Fragment-Based Drug Discovery
From Hits to Leads and Lessons Learned
April 25-26, 2017 | Sheraton San Diego Hotel & Marina
Fragment-based drug discovery (FBDD) approaches are now common in lead generation. Two compounds originating from fragment-based campaigns have made it all the way to market and at least thirty fragment-derived drug candidates are in clinical trials. The oldest fragment-focused annual conference in the field, this meeting will continue to enable FBDD practitioners to share best practices and learn from one another. Evolving thoughts on qualities of a good library, advances in screening techniques, and the challenges of transforming fragments to leads will all be part of the agenda.
Scientific Advisor: Daniel A.Erlanson, Ph.D., Co-Founder,CarmotTherapeutics, Inc.
Tuesday, April 25
12:30 pm Registration
1:30 Chairperson’s Remarks
Daniel A. Erlanson, Ph.D., Co-Founder, Carmot Therapeutics, Inc.
1:40 Late-Breaking Presentation:Expanding the Ligandable Proteome: Ligand and Target Discovery by Fragment-Based Screening in Human Cells
Christopher Parker, Ph.D., Postdoctoral Fellow of the American Cancer Society, Cravatt Lab, Department of Chemical Physiology, The Scripps Research Institute
We developed a platform that integrates fragment-based ligand discovery with quantitative chemical proteomics to map thousands of reversible fragment-protein interactions directly in human cells. Many interactions can be site-specifically determined and involve proteins that fall outside of traditional druggable classes. We advance this knowledge to create ligands that affect protein activity and to identify by phenotypic screening ligand-protein interactions that regulate complex cellular processes.
2:10 Advancing a Clinical Candidate Targeting IRAK4 from a Fragment Lead
Seungil Han, Ph.D., Associate Research Fellow, Structural Biology & Biophysics, WorldWide Research & Development, Pfizer, Inc.
Small molecule inhibitors of interleukin-1 receptor-associated kinase 4 (IRAK4) are being developed for the treatment of SLE and RA. An integrated approach that included structural, biochemical, computational and medicinal chemistry disciplines has enabled us to develop a first-in-class, highly ligand efficient and kinome-selective IRAK4 clinical compound starting from a weak fragment.
2:40 Targeting Inducible Nitric Oxide Synthase (iNOS)
Fredrik Edfeldt, Ph.D., Associate Principal Scientist, Biophysics, Discovery Sciences, AstraZeneca R&D, Sweden
In this case study we describe the discovery of two novel series of iNOS inhibitors. Initial NMR screening yielded a set of fairly potent starting points. We established a soakable crystal system that allowed us to determine X-ray structures with 10 fragment hits. In subsequent chemistry efforts we made rapid progress: for the two series only six key crystal structures were determined and only ~50 compounds synthesized in order to reach low nanomolar cell potency.
3:10 Comparative Fragment Screening Approaches for ClpP Activators
Aman Singh, Ph.D., Post Doc Department of Chemical Biology and Therapeutics, St Jude Children's Research Hospital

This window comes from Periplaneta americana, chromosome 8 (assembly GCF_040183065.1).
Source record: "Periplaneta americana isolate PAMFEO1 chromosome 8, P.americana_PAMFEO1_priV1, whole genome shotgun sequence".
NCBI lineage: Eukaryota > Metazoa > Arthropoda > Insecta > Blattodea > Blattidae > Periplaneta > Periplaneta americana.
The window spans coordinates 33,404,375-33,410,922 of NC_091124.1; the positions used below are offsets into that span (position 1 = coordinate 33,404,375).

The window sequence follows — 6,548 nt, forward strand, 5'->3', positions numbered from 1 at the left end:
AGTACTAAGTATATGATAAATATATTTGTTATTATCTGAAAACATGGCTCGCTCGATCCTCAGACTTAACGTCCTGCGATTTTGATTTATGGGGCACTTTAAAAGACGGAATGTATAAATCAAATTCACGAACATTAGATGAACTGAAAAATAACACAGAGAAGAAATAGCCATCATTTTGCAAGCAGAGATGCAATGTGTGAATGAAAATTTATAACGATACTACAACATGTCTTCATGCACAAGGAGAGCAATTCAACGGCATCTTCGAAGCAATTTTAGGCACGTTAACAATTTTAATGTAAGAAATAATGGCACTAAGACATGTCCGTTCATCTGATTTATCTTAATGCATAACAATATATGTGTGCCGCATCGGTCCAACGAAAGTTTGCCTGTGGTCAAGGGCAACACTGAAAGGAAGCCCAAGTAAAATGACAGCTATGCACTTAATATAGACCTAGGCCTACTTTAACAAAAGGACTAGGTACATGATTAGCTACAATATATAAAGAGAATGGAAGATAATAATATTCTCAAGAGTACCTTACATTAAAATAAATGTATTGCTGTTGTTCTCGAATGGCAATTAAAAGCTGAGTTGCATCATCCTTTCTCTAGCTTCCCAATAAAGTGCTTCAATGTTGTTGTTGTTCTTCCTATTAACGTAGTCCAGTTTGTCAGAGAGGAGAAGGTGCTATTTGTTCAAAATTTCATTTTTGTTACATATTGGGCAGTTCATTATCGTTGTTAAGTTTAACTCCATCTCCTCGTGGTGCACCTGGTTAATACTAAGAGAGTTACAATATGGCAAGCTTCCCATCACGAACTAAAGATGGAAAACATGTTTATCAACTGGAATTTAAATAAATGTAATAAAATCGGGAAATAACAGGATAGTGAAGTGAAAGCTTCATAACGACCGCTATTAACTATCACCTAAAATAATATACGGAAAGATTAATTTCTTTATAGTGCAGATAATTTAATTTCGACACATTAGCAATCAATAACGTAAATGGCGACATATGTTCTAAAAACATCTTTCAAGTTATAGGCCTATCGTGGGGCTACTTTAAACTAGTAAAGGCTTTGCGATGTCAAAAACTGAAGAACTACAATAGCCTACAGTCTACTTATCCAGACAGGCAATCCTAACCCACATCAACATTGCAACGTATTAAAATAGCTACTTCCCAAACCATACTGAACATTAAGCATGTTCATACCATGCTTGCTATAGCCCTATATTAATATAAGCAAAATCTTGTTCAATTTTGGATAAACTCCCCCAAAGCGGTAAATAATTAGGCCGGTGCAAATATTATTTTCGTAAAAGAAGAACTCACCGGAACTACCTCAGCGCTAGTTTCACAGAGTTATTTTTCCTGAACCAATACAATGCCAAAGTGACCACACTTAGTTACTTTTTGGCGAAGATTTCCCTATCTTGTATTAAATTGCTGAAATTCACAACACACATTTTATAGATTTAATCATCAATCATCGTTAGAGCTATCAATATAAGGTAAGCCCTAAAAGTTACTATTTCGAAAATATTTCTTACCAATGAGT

Caseinolytic protease P (ClpP) represents an important emerging target for the treatment of chronic bacterial infections (Conlon et al, 2013). Antibiotic acyldepsipeptides (ADEPs) specifically target ClpP allosteric activation domain by relieving regulatory input of ATPase chaperons ClpX/ClpC, resulting in deregulated activation of ClpP and self-digestion. However, the ADEPs have poor pharmacological properties and we are seeking the discovery of novel non-peptidic ClpP activators. For this purpose a suite of computational, biochemical and biophysical screening approaches have been developed. Herein we will present the results of our fragment screening efforts of our library of 5000 compounds against S. aureus ClpP. The hit rates of Protein Thermal Shift, Fluorescence Polarization, Surface Plasmon Resonance ClpP screening assays will be compared in regard to successful identification of biochemical activators and lead progression. Results of this study have identified multiple validated hits, producing X co-crystal structures and one series that has been chemically built out to obtain activators with low micromolar potency . This presentation will conclude with a retrospective analysis of the success of various screening approaches against this complex protein-protein interaction site target.
3:40 Refreshment Break in the Exhibit Hall with Poster Viewing
4:30 Fragment-Based, Structure-Enabled Approach to the Discovery of Novel Inhibitors of the BET Family of Proteins: ABBV-075 and Others
Le Wang, Ph.D., Principal Research Scientist, Oncology Discovery, Chemistry, AbbVie
Phenotypic cell-based screening assays combined with affinity chromatography and mass-spectrometry identified the BET family of bromodomains as a potential target for blocking proliferation in a variety of cancer cell lines. A 2-dimensional NMR fragment screen was conducted in order to search for novel scaffolds. Protein X-ray co-crystal structures of five NMR fragment screen hits were solved. This is a successful medicinal chemistry story starting from a weak NMR screen fragment to ABBV-075, our clinical candidate.